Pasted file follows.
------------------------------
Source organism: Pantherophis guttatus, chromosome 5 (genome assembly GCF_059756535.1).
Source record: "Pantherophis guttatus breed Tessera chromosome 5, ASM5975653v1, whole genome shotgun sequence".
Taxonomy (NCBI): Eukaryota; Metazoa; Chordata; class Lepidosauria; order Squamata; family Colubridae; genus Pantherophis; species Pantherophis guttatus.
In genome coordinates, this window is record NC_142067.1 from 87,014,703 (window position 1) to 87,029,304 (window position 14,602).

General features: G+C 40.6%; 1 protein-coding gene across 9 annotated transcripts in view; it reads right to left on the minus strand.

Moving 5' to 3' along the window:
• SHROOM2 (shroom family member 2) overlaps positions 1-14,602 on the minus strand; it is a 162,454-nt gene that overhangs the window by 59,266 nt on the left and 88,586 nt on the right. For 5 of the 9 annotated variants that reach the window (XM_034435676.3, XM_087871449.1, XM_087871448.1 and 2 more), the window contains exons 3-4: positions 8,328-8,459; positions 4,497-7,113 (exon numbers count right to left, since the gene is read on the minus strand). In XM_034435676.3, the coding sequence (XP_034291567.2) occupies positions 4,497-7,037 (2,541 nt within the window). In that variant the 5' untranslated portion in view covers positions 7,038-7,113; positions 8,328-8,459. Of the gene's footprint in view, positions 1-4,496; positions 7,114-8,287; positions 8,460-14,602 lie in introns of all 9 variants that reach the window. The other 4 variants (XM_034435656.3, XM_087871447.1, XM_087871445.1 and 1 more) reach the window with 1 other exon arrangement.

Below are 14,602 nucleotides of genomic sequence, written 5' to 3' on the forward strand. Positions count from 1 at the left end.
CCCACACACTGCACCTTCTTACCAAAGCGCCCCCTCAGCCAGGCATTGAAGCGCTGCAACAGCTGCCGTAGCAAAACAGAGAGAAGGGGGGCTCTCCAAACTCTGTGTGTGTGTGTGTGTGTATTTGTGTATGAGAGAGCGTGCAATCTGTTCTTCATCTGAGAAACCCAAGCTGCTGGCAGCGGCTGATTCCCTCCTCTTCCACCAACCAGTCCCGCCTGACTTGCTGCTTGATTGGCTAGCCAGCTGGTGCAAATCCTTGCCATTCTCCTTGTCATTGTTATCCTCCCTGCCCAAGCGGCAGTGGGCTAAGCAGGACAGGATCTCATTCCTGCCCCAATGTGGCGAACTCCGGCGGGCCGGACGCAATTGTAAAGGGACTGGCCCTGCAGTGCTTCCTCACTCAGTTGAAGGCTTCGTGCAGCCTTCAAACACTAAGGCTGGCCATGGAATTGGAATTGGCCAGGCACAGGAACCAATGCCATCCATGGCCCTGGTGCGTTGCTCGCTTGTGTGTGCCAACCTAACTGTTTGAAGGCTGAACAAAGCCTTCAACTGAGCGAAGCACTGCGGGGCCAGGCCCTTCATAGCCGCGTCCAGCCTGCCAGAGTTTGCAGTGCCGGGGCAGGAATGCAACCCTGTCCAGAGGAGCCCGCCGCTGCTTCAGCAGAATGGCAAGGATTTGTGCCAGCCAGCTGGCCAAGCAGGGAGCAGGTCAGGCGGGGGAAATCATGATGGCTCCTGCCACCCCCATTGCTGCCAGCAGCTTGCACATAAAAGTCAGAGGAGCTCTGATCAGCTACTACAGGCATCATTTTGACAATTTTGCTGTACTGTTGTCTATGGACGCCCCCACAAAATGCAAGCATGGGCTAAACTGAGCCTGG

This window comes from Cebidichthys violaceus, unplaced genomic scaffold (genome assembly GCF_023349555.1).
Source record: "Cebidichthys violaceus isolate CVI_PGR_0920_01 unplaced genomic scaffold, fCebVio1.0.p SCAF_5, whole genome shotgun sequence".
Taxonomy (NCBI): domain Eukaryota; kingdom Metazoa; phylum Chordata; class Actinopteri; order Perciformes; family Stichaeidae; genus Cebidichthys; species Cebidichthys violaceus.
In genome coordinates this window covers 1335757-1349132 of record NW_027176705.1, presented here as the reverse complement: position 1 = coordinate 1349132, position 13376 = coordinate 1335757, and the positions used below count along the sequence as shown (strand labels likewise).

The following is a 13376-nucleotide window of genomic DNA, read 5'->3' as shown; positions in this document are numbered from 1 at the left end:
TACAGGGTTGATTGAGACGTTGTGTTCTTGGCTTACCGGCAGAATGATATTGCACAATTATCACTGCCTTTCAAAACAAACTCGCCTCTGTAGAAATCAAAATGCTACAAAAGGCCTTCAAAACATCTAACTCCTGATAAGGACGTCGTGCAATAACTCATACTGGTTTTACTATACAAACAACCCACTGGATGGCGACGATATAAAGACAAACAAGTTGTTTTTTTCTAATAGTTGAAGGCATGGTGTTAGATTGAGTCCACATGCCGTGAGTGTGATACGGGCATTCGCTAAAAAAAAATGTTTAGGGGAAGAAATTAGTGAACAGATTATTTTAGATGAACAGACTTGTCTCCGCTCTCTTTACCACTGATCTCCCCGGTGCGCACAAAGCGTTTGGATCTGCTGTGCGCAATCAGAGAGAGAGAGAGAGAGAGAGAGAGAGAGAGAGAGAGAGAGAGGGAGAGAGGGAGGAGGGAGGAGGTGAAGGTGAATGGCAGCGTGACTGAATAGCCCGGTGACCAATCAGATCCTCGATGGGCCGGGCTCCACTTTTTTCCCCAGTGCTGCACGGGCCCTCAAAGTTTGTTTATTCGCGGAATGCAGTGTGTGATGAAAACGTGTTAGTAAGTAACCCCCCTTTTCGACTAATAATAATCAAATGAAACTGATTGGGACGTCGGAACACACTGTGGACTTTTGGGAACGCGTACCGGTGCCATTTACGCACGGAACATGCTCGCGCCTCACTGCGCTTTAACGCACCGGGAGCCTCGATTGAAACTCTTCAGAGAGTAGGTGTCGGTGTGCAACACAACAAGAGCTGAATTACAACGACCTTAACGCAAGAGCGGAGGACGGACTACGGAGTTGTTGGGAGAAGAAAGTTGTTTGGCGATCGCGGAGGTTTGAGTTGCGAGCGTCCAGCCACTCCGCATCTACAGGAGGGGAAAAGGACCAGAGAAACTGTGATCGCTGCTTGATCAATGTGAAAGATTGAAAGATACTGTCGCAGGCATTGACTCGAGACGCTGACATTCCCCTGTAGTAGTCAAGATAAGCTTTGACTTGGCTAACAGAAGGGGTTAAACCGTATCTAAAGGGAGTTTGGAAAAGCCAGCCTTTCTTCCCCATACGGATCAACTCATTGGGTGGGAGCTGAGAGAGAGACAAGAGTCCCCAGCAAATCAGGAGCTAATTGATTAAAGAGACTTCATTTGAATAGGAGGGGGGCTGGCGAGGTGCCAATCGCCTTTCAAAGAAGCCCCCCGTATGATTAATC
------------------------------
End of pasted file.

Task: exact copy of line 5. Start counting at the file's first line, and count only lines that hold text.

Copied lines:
General features: G+C 40.6%; 1 protein-coding gene across 9 annotated transcripts in view; it reads right to left on the minus strand.